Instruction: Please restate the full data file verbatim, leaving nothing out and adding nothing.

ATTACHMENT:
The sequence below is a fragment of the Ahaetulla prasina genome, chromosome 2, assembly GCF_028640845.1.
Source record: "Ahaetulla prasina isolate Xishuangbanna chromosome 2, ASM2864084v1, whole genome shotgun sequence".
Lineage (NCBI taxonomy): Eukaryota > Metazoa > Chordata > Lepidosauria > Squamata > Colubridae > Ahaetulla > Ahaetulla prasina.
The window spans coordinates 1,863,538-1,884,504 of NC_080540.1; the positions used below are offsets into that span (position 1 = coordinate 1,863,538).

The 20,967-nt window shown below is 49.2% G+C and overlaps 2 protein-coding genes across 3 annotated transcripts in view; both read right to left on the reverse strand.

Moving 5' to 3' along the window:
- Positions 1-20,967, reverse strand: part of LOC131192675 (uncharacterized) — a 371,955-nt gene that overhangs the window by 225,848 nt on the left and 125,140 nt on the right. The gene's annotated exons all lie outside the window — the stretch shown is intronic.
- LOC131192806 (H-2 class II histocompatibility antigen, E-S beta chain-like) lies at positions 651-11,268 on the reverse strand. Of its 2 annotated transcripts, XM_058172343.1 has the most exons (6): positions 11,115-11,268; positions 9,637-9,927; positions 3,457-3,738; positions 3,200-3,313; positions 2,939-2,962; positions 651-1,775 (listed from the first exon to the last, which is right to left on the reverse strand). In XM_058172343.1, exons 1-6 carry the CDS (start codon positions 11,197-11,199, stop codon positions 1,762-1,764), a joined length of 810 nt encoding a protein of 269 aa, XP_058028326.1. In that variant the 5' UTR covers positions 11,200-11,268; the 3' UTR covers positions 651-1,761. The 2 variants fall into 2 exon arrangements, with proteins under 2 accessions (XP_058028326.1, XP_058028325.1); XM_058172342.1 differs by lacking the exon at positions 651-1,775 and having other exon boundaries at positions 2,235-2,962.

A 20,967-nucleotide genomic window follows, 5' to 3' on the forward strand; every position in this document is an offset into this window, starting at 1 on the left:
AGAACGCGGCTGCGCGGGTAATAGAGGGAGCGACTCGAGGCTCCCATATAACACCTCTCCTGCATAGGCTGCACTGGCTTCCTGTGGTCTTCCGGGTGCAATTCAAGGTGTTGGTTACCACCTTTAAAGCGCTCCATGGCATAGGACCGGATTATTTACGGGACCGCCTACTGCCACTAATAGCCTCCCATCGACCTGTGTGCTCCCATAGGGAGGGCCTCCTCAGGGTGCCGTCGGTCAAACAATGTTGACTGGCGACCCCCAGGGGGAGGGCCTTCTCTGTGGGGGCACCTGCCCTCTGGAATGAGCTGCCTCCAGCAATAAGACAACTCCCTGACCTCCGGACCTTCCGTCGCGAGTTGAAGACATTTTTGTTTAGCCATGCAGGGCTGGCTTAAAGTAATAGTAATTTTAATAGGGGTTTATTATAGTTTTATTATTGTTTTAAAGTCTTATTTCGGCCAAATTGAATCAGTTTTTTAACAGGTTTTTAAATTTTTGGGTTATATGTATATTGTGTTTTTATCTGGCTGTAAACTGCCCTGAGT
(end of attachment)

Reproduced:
The sequence below is a fragment of the Ahaetulla prasina genome, chromosome 2, assembly GCF_028640845.1.
Source record: "Ahaetulla prasina isolate Xishuangbanna chromosome 2, ASM2864084v1, whole genome shotgun sequence".
Lineage (NCBI taxonomy): Eukaryota > Metazoa > Chordata > Lepidosauria > Squamata > Colubridae > Ahaetulla > Ahaetulla prasina.
The window spans coordinates 1,863,538-1,884,504 of NC_080540.1; the positions used below are offsets into that span (position 1 = coordinate 1,863,538).

The 20,967-nt window shown below is 49.2% G+C and overlaps 2 protein-coding genes across 3 annotated transcripts in view; both read right to left on the reverse strand.

Moving 5' to 3' along the window:
- Positions 1-20,967, reverse strand: part of LOC131192675 (uncharacterized) — a 371,955-nt gene that overhangs the window by 225,848 nt on the left and 125,140 nt on the right. The gene's annotated exons all lie outside the window — the stretch shown is intronic.
- LOC131192806 (H-2 class II histocompatibility antigen, E-S beta chain-like) lies at positions 651-11,268 on the reverse strand. Of its 2 annotated transcripts, XM_058172343.1 has the most exons (6): positions 11,115-11,268; positions 9,637-9,927; positions 3,457-3,738; positions 3,200-3,313; positions 2,939-2,962; positions 651-1,775 (listed from the first exon to the last, which is right to left on the reverse strand). In XM_058172343.1, exons 1-6 carry the CDS (start codon positions 11,197-11,199, stop codon positions 1,762-1,764), a joined length of 810 nt encoding a protein of 269 aa, XP_058028326.1. In that variant the 5' UTR covers positions 11,200-11,268; the 3' UTR covers positions 651-1,761. The 2 variants fall into 2 exon arrangements, with proteins under 2 accessions (XP_058028326.1, XP_058028325.1); XM_058172342.1 differs by lacking the exon at positions 651-1,775 and having other exon boundaries at positions 2,235-2,962.

A 20,967-nucleotide genomic window follows, 5' to 3' on the forward strand; every position in this document is an offset into this window, starting at 1 on the left:
AGAACGCGGCTGCGCGGGTAATAGAGGGAGCGACTCGAGGCTCCCATATAACACCTCTCCTGCATAGGCTGCACTGGCTTCCTGTGGTCTTCCGGGTGCAATTCAAGGTGTTGGTTACCACCTTTAAAGCGCTCCATGGCATAGGACCGGATTATTTACGGGACCGCCTACTGCCACTAATAGCCTCCCATCGACCTGTGTGCTCCCATAGGGAGGGCCTCCTCAGGGTGCCGTCGGTCAAACAATGTTGACTGGCGACCCCCAGGGGGAGGGCCTTCTCTGTGGGGGCACCTGCCCTCTGGAATGAGCTGCCTCCAGCAATAAGACAACTCCCTGACCTCCGGACCTTCCGTCGCGAGTTGAAGACATTTTTGTTTAGCCATGCAGGGCTGGCTTAAAGTAATAGTAATTTTAATAGGGGTTTATTATAGTTTTATTATTGTTTTAAAGTCTTATTTCGGCCAAATTGAATCAGTTTTTTAACAGGTTTTTAAATTTTTGGGTTATATGTATATTGTGTTTTTATCTGGCTGTAAACTGCCCTGAGT